As a scientist and the Director of the Thad Cochran Marine Aquaculture Center at the University of Southern Mississippi, Dr. Kelly Lucas will testify about her work overseeing a $25 million aquaculture facility, which employs cutting-edge technology, peer-reviewed research, and hands-on testing to grow fish in an environmentally responsible and economically feasible manner.
Mr. Barton Seaver (SEE-ver) began his career as a celebrity chef here in Washington, D.C., where he realized the key role aquaculture plays as a sustainable food resource and the importance of seafood in a healthy diet. He is the author of seven highly regarded books and is an internationally recognized speaker on the topic of sustainable seafood and aquaculture.
Testifying with firsthand experience in aquaculture is Mr. Don Kent, who has spent many years working to get a commercial-scale fish farm up and running off the coast of Southern California.
Aquaculture is the fastest growing food industry in the world. If encouraged in the United States, it has the potential to create jobs and boost the economy, from states like South Dakota, to the coasts. As Department of Commerce Secretary Wilbur Ross has stated, “this country, with its abundant coastline, should not have to import billions of pounds of seafood each year.” Let’s harness this opportunity and become the world leader in safe and sustainable domestic seafood production.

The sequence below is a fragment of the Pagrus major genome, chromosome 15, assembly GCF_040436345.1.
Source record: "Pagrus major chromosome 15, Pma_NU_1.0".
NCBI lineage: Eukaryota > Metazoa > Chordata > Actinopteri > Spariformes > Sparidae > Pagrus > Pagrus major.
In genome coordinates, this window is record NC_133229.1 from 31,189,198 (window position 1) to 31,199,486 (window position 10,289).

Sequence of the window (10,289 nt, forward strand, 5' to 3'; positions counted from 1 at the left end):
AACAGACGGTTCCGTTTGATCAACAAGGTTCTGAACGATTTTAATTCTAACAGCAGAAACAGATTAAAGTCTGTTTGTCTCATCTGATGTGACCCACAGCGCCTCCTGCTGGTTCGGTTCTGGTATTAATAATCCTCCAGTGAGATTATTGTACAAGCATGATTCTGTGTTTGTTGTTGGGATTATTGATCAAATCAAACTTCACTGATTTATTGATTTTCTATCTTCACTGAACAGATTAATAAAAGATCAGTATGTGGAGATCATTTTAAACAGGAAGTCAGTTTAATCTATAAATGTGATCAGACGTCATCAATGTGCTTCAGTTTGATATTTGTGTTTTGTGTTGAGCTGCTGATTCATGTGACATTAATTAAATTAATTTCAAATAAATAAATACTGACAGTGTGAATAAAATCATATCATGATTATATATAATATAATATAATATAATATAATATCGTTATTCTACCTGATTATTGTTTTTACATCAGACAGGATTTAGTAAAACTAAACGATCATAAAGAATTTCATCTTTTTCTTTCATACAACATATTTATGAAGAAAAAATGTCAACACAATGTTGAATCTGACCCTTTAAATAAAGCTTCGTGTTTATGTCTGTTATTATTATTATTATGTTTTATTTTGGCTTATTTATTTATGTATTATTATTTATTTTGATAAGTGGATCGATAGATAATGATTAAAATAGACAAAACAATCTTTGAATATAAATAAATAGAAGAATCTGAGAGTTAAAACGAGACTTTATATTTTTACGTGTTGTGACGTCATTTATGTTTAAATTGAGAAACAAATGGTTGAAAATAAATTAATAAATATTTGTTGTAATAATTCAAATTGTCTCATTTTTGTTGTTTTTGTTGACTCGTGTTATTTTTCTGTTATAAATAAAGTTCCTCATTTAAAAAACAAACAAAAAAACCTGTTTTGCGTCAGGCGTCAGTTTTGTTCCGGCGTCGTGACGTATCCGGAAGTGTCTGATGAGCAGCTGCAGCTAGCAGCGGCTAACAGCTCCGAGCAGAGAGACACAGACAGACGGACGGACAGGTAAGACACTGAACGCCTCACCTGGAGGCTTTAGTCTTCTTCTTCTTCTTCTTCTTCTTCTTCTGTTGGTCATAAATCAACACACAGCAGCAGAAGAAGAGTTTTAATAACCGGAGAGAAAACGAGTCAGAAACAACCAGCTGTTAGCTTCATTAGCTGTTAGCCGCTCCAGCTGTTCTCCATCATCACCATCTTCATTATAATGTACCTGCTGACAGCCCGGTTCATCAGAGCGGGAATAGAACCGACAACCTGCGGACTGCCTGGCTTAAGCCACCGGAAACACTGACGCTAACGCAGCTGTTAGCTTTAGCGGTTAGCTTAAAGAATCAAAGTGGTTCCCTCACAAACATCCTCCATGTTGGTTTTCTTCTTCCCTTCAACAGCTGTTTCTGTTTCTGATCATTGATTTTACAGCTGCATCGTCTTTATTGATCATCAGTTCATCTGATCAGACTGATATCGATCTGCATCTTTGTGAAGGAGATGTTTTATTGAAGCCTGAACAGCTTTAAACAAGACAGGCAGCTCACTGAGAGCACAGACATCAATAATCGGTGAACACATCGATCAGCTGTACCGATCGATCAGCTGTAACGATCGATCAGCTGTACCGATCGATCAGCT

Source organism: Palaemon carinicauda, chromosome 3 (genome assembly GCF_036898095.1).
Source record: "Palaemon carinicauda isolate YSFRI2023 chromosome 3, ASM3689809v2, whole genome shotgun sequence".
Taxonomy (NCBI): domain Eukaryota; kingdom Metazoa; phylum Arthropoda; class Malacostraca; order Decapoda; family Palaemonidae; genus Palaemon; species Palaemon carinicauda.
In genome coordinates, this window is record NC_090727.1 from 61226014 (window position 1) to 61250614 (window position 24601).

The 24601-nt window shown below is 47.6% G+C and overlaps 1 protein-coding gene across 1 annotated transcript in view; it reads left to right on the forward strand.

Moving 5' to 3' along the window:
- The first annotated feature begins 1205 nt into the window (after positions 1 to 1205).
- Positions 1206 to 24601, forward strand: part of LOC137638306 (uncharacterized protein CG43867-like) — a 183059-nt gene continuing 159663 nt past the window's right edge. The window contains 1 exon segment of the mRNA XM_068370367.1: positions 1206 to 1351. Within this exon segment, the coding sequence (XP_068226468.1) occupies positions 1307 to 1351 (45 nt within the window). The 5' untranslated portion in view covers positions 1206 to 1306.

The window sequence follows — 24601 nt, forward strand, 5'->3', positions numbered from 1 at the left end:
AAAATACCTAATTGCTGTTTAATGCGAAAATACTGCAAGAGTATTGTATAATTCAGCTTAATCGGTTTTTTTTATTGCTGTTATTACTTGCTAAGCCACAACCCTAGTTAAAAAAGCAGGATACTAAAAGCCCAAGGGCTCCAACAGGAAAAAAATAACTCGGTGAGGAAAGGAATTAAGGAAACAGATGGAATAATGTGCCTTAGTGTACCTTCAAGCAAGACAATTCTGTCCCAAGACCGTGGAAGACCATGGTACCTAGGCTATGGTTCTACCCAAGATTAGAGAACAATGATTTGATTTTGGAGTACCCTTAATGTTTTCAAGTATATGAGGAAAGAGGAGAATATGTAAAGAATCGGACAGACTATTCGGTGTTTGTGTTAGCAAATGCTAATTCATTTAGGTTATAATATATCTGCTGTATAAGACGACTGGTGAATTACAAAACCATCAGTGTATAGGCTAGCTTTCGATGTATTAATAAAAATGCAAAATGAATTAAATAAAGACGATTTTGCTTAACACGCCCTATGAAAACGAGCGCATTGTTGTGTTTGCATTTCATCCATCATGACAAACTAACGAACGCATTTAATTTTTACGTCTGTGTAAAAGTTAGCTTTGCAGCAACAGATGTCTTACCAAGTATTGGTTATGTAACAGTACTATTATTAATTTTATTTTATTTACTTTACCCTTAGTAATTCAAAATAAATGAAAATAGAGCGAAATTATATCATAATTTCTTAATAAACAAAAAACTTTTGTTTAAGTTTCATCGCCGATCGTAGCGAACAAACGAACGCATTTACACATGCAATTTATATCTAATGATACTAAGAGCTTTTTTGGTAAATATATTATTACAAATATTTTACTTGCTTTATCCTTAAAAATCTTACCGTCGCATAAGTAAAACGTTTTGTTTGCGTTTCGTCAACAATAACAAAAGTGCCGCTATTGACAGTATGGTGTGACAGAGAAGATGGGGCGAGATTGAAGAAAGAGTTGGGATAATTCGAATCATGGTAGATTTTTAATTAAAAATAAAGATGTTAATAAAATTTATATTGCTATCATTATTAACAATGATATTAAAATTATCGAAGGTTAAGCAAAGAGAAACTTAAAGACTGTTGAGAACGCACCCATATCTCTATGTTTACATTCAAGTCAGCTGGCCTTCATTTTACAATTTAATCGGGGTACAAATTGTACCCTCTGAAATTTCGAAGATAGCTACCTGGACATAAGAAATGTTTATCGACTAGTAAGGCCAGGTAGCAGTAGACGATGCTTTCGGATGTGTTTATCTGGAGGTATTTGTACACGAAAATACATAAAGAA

I will now turn to Ranking Member Nelson for his opening statement.
Florida has long been called the fishing capital of the world. With roughly twenty-three hundred miles of shoreline and year-round, fishing-friendly weather, Florida is the source of hundreds of millions of dollars of shrimp, snapper, grouper, spiny lobster, and stone crab on the plates of America’s restaurants and households.
Even so, there is room to grow this important sector of our economy. Although America consumes the second largest amount of seafood in the world, over ninety percent of it comes from other countries. That is a staggering percentage, Mr. Chairman.
We need to dramatically grow our domestic seafood capacity and I think that marine aquaculture should be a part of that.
A variety of fishermen, entrepreneurs, academics and environmental groups have started to come together to figure out how we can develop a sustainable U.S. marine aquaculture industry.
And Florida is leading the pack. Just last year, a group at the University of Miami received an almost one million dollar grant from the National Sea Grant college program to advance technology for captive spawning of different marine species.
The question is: how do we turn all of this interest into commercially viable businesses? This is where we have run into problems in the past.
Permitting marine aquaculture is not a simple matter. In any aquaculture permitting process we must ensure that consumers are able to distinguish between fish that have been raised in a pen and fish caught by commercial fishermen. We also need to protect our environment. Any type of permitting framework needs to ensure that we avoid harmful effects of waste discharge, fish disease, chemical and drug use, escapes and invasive species.
I also want to thank our witnesses for testifying today, especially Donald Kent, President and CEO of the Hubbs-SeaWorld Research Institute.
We have the opportunity as a nation to develop a sector that will bring jobs and economic growth to many communities across the nation. We need to take advantage of it. I look forward to hearing our witnesses’ ideas on the best paths forward.
Mr. Donald B. KentPresident/CEOHubbs-SeaWorld Research Institute
Kelly Lucas Ph.D.DirectorThad Cochran Marine Aquaculture Center
Mark LueckeManaging Director and CEOPrairie AquaTech
Barton SeaverDirectorSustainable Seafood and Health Initiative Center for Health and the Global Environment